Religious Beliefs. Slavey religious beliefs were dominated by concepts of a mythological past, a diffuse power inherent to the world and everything in it, and animal spirits. By reference to the mythological past, people were able to explain many features of the contemporary world. The presence of inherently dangerous, but morally neutral power was also used to explain (and to exert influence over) phenomena in the world. Animal or "medicine" spirits occupied the traditional Slavey universe. Today, the Christian God and other Western supernaturals are also recognized. Individuals could obtain power from animal spirits.
Religious Practitioners. Shamans (usually, but not always men) dreamed and came to "know" about things. Through dreaming they acquired power, which was used for curing and for success at various subsistence activities such as hunting. Acquired power might also be used negatively. Shamanistic techniques included singing, dancing, sucking, dreaming, and incantating. Knowledge of an animal spirit might necessitate an eating taboo.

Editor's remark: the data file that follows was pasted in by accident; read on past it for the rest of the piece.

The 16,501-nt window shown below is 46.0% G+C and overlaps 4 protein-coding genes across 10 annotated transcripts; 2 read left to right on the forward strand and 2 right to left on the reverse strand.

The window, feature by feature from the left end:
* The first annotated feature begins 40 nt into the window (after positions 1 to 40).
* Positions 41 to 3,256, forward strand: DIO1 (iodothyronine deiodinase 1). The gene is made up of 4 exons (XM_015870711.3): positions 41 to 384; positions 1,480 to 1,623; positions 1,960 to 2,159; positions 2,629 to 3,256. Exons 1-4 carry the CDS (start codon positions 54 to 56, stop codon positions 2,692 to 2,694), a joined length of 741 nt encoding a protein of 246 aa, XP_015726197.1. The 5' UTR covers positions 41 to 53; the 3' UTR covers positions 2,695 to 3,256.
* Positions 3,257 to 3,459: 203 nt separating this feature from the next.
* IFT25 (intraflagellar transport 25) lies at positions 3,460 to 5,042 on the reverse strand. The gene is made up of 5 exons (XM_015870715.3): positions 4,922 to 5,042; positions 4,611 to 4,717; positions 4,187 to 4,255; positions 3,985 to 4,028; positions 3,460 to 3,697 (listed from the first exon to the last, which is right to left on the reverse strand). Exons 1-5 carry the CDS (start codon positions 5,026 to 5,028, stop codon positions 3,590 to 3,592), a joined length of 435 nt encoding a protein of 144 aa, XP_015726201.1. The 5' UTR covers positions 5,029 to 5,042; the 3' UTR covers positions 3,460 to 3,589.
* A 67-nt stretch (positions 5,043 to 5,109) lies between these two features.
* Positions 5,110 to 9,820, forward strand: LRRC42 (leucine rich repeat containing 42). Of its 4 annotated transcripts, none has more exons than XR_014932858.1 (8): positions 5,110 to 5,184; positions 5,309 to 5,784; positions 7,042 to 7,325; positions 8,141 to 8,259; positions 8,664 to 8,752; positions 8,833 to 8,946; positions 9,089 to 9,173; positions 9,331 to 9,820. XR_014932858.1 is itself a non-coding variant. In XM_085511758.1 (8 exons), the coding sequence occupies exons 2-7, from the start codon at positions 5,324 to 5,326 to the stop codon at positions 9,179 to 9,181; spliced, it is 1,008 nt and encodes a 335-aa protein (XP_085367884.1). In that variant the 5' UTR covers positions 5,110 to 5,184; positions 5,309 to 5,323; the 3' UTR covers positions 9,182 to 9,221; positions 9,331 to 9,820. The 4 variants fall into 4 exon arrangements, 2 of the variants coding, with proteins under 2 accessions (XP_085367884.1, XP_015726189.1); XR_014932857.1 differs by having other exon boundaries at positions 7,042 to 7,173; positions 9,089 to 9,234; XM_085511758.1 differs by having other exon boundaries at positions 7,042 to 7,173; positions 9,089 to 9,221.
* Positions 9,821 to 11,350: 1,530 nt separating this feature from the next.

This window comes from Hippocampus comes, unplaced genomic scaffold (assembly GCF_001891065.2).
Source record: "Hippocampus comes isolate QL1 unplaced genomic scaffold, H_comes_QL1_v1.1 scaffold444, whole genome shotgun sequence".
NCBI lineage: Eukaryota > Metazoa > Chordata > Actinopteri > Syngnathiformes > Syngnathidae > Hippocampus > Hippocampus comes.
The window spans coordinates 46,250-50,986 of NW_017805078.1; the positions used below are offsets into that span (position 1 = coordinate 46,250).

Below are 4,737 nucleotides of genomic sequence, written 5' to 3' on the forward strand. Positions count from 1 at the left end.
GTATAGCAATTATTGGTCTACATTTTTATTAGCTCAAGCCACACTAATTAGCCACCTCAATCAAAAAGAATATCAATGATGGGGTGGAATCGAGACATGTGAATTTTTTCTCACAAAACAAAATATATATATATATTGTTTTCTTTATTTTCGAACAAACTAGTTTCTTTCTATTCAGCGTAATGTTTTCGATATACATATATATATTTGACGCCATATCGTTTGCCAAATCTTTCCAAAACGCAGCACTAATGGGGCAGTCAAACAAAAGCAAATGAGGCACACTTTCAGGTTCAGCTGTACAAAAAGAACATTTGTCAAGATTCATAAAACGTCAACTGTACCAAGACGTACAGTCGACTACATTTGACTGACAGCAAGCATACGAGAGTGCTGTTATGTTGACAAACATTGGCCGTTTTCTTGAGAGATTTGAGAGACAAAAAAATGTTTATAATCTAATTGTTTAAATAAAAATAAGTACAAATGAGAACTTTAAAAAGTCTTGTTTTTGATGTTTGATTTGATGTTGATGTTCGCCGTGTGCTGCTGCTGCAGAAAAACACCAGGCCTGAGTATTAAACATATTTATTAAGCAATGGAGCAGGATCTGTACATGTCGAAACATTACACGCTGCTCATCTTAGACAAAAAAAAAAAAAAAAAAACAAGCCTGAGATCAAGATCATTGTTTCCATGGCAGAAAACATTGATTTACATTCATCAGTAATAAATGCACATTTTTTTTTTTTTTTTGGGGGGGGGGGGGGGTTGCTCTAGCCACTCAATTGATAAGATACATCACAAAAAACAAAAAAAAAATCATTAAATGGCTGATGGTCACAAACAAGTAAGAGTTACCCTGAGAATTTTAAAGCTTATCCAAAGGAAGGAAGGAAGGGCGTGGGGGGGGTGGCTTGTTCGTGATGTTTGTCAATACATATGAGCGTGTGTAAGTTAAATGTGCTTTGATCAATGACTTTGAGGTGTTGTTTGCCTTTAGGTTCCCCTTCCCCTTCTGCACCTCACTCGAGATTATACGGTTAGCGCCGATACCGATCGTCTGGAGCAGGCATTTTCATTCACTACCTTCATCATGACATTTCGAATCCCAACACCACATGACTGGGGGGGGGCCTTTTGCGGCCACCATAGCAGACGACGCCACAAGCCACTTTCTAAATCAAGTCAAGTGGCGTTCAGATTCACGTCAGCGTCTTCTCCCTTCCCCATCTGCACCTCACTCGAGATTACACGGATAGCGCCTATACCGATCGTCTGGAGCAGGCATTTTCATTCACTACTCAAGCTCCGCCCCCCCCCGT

Ceremonies. Most Slavey ceremonies were relatively informal and not calendrical. Dancing and feasting to celebrate successful hunts or the meeting of groups were common. Girls were secluded at menses and a boy's first kill was celebrated.
Medicine. Curing was primarily the domain of the Slavey shaman. Supernatural techniques predominated, but roots, berries, spruce gum, other plants, and animal products were employed.
Death and Afterlife. For traditional Slavey, death was accompanied by the loss of a "shadow," but further information about this or about concepts of an afterlife is difficult to obtain. Corpses were either placed in trees or buried in the ground. Modern conceptions of death and afterlife are dominated by Christian beliefs.